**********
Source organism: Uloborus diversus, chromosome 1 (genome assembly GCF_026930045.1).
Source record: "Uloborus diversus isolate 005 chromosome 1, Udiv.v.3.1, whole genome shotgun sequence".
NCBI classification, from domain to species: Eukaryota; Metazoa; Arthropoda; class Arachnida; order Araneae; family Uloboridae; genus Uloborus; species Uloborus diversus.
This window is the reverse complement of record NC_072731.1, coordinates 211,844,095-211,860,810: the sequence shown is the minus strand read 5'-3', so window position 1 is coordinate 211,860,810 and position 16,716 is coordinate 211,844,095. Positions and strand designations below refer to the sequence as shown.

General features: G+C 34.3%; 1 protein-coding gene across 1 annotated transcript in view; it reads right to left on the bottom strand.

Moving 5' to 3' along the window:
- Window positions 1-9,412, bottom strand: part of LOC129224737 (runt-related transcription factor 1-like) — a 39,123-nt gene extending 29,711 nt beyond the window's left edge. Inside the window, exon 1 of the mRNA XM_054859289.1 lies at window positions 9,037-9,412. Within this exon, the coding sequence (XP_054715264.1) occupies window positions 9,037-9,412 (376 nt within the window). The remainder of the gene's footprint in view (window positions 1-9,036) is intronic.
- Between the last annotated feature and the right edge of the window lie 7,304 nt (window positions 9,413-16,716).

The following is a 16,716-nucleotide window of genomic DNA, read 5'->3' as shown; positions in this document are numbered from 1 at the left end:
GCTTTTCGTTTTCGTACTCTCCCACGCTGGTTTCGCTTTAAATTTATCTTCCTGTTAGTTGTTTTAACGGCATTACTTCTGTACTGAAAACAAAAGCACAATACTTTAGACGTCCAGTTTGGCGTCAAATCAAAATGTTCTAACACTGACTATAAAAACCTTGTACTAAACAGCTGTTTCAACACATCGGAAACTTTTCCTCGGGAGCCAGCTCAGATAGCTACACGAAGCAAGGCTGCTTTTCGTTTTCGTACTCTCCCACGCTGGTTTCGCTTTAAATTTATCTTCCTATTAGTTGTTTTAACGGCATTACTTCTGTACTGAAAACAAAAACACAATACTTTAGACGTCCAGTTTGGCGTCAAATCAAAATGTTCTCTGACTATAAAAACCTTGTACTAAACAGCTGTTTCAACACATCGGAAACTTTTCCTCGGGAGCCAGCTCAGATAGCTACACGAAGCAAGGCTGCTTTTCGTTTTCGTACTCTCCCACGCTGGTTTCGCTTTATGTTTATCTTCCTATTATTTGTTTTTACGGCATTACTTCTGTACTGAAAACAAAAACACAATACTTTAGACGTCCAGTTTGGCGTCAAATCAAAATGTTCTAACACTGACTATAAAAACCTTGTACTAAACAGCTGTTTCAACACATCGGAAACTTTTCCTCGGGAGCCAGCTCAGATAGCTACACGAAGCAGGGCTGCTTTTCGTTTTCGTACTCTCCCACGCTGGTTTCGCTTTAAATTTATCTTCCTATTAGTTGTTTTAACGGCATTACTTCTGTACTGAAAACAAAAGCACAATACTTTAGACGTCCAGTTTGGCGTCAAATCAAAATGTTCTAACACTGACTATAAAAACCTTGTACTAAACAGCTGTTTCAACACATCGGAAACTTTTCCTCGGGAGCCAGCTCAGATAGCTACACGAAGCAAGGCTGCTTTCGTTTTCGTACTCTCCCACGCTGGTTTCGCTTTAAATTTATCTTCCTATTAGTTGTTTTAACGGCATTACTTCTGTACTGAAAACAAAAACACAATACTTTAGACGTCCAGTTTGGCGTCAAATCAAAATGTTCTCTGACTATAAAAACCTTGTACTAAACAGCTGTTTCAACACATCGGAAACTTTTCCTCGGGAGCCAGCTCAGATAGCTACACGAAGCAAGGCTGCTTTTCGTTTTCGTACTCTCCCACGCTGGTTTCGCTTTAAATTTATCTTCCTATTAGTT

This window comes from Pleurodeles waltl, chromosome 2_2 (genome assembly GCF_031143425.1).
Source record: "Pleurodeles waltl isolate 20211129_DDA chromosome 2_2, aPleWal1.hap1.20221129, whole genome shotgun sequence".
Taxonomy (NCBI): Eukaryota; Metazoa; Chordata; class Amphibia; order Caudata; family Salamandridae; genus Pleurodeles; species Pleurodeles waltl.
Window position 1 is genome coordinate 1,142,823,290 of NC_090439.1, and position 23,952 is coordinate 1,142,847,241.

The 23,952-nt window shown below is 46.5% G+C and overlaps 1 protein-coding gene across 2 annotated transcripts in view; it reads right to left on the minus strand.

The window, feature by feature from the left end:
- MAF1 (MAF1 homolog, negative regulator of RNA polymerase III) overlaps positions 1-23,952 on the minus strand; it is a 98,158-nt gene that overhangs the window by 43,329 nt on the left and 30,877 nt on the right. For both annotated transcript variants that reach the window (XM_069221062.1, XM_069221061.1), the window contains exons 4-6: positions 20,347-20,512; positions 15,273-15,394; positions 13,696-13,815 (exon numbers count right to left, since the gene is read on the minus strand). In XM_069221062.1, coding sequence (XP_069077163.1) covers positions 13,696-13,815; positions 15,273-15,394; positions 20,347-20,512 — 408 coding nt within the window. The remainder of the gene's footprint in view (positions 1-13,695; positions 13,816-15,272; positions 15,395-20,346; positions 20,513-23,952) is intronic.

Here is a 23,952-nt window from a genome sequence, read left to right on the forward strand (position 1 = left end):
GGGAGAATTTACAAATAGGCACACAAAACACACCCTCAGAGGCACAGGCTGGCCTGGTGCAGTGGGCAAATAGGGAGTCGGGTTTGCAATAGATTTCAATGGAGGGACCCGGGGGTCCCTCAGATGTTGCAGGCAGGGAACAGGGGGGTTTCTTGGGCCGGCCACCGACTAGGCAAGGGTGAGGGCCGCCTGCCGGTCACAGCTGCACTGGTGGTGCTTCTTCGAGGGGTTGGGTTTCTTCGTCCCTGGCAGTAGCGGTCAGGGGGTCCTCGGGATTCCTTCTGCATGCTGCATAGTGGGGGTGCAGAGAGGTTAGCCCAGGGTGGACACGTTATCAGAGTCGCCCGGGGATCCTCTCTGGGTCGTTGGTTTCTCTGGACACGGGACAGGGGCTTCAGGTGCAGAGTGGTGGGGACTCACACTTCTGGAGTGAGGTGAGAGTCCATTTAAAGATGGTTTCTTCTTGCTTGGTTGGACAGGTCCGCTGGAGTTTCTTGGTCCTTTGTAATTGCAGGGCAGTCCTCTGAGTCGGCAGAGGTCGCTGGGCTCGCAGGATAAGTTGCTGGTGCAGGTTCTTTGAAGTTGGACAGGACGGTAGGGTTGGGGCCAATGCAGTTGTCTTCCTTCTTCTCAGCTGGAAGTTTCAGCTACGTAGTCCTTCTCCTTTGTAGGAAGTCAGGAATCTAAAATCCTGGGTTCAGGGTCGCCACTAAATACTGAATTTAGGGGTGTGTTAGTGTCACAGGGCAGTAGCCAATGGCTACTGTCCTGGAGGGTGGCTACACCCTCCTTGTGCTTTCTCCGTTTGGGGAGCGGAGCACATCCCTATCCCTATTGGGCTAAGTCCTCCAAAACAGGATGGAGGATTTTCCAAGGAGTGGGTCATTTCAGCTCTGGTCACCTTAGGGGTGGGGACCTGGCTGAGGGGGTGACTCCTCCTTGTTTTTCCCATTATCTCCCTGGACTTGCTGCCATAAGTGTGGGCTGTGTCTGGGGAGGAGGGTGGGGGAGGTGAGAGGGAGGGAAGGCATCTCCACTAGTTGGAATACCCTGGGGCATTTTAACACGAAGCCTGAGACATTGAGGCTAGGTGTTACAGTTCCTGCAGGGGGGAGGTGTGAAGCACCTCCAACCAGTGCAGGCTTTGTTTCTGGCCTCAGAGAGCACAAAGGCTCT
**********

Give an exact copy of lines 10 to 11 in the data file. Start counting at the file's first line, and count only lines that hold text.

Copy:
GCTTTTCGTTTTCGTACTCTCCCACGCTGGTTTCGCTTTAAATTTATCTTCCTGTTAGTTGTTTTAACGGCATTACTTCTGTACTGAAAACAAAAGCACAATACTTTAGACGTCCAGTTTGGCGTCAAATCAAAATGTTCTAACACTGACTATAAAAACCTTGTACTAAACAGCTGTTTCAACACATCGGAAACTTTTCCTCGGGAGCCAGCTCAGATAGCTACACGAAGCAAGGCTGCTTTTCGTTTTCGTACTCTCCCACGCTGGTTTCGCTTTAAATTTATCTTCCTATTAGTTGTTTTAACGGCATTACTTCTGTACTGAAAACAAAAACACAATACTTTAGACGTCCAGTTTGGCGTCAAATCAAAATGTTCTCTGACTATAAAAACCTTGTACTAAACAGCTGTTTCAACACATCGGAAACTTTTCCTCGGGAGCCAGCTCAGATAGCTACACGAAGCAAGGCTGCTTTTCGTTTTCGTACTCTCCCACGCTGGTTTCGCTTTATGTTTATCTTCCTATTATTTGTTTTTACGGCATTACTTCTGTACTGAAAACAAAAACACAATACTTTAGACGTCCAGTTTGGCGTCAAATCAAAATGTTCTAACACTGACTATAAAAACCTTGTACTAAACAGCTGTTTCAACACATCGGAAACTTTTCCTCGGGAGCCAGCTCAGATAGCTACACGAAGCAGGGCTGCTTTTCGTTTTCGTACTCTCCCACGCTGGTTTCGCTTTAAATTTATCTTCCTATTAGTTGTTTTAACGGCATTACTTCTGTACTGAAAACAAAAGCACAATACTTTAGACGTCCAGTTTGGCGTCAAATCAAAATGTTCTAACACTGACTATAAAAACCTTGTACTAAACAGCTGTTTCAACACATCGGAAACTTTTCCTCGGGAGCCAGCTCAGATAGCTACACGAAGCAAGGCTGCTTTCGTTTTCGTACTCTCCCACGCTGGTTTCGCTTTAAATTTATCTTCCTATTAGTTGTTTTAACGGCATTACTTCTGTACTGAAAACAAAAACACAATACTTTAGACGTCCAGTTTGGCGTCAAATCAAAATGTTCTCTGACTATAAAAACCTTGTACTAAACAGCTGTTTCAACACATCGGAAACTTTTCCTCGGGAGCCAGCTCAGATAGCTACACGAAGCAAGGCTGCTTTTCGTTTTCGTACTCTCCCACGCTGGTTTCGCTTTAAATTTATCTTCCTATTAGTT

This window comes from Pleurodeles waltl, chromosome 2_2 (genome assembly GCF_031143425.1).